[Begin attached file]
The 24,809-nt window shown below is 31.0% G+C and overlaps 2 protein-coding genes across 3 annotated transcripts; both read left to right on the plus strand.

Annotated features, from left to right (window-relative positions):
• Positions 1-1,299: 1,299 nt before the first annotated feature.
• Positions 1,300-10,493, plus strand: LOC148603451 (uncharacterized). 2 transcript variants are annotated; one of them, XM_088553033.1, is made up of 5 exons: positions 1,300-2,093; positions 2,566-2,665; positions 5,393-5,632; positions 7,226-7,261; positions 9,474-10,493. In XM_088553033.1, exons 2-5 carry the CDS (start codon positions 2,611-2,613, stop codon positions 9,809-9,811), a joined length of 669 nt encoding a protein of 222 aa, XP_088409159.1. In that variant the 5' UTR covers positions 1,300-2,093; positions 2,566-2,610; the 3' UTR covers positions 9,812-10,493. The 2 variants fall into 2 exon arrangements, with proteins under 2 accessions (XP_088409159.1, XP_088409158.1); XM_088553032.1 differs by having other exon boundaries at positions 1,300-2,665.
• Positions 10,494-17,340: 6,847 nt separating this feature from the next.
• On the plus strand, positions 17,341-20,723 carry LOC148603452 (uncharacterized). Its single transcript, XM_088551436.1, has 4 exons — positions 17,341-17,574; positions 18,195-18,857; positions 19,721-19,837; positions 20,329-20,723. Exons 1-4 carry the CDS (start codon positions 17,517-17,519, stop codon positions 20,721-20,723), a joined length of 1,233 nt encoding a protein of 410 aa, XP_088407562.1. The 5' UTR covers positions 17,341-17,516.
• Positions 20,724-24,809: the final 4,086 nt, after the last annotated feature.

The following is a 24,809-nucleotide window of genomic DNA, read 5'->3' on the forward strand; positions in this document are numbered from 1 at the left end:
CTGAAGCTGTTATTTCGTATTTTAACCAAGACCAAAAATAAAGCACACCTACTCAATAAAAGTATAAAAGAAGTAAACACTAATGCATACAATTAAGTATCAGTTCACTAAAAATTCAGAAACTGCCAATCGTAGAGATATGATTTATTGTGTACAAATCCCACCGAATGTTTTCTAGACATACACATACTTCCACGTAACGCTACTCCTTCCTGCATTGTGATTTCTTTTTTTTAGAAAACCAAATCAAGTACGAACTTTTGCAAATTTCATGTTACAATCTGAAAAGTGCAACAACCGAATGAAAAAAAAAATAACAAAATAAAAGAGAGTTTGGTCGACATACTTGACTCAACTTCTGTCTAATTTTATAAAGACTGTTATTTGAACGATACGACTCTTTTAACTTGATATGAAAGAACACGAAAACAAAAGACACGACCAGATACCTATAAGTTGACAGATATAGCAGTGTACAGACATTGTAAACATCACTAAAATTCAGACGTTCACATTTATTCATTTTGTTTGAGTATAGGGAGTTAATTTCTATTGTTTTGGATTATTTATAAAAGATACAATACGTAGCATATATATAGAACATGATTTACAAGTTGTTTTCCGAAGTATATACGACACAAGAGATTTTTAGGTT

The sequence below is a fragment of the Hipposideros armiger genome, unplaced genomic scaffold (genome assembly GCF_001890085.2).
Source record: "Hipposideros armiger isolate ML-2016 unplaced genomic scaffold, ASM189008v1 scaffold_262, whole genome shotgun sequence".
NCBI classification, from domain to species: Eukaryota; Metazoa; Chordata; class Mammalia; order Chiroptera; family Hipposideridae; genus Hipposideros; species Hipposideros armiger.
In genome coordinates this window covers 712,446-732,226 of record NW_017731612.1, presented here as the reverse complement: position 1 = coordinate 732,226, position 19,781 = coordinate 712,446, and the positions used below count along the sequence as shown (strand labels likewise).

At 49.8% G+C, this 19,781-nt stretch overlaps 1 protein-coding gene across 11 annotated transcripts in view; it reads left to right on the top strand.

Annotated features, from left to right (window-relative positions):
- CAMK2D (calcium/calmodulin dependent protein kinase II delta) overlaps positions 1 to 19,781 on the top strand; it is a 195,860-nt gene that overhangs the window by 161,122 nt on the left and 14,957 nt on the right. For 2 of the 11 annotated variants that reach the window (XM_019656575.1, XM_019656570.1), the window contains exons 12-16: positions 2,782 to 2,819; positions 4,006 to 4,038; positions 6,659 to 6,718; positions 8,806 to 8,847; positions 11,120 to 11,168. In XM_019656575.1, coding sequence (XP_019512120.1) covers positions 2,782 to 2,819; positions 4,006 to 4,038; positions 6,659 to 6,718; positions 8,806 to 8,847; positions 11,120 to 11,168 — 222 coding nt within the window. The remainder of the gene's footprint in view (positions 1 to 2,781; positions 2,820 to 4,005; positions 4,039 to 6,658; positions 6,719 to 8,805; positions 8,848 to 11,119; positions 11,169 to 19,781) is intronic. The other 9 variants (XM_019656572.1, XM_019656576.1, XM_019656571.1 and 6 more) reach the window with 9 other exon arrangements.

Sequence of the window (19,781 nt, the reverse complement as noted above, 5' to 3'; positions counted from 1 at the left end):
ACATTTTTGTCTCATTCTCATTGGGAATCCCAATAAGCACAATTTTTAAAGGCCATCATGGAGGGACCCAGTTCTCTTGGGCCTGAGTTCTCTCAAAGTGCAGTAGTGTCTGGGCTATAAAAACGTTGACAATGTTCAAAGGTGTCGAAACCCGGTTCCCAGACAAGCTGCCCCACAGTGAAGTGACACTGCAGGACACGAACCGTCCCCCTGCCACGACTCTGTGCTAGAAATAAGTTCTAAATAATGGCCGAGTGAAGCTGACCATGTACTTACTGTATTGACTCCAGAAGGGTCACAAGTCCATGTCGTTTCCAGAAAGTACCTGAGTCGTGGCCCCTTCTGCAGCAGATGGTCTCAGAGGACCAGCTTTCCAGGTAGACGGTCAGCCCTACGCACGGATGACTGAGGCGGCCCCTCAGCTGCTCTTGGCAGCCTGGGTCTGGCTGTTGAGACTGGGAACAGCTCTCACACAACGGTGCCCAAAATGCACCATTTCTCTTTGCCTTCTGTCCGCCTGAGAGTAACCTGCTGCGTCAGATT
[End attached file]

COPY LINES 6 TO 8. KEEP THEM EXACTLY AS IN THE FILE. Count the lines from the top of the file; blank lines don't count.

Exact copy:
• On the plus strand, positions 17,341-20,723 carry LOC148603452 (uncharacterized). Its single transcript, XM_088551436.1, has 4 exons — positions 17,341-17,574; positions 18,195-18,857; positions 19,721-19,837; positions 20,329-20,723. Exons 1-4 carry the CDS (start codon positions 17,517-17,519, stop codon positions 20,721-20,723), a joined length of 1,233 nt encoding a protein of 410 aa, XP_088407562.1. The 5' UTR covers positions 17,341-17,516.
• Positions 20,724-24,809: the final 4,086 nt, after the last annotated feature.

The following is a 24,809-nucleotide window of genomic DNA, read 5'->3' on the forward strand; positions in this document are numbered from 1 at the left end: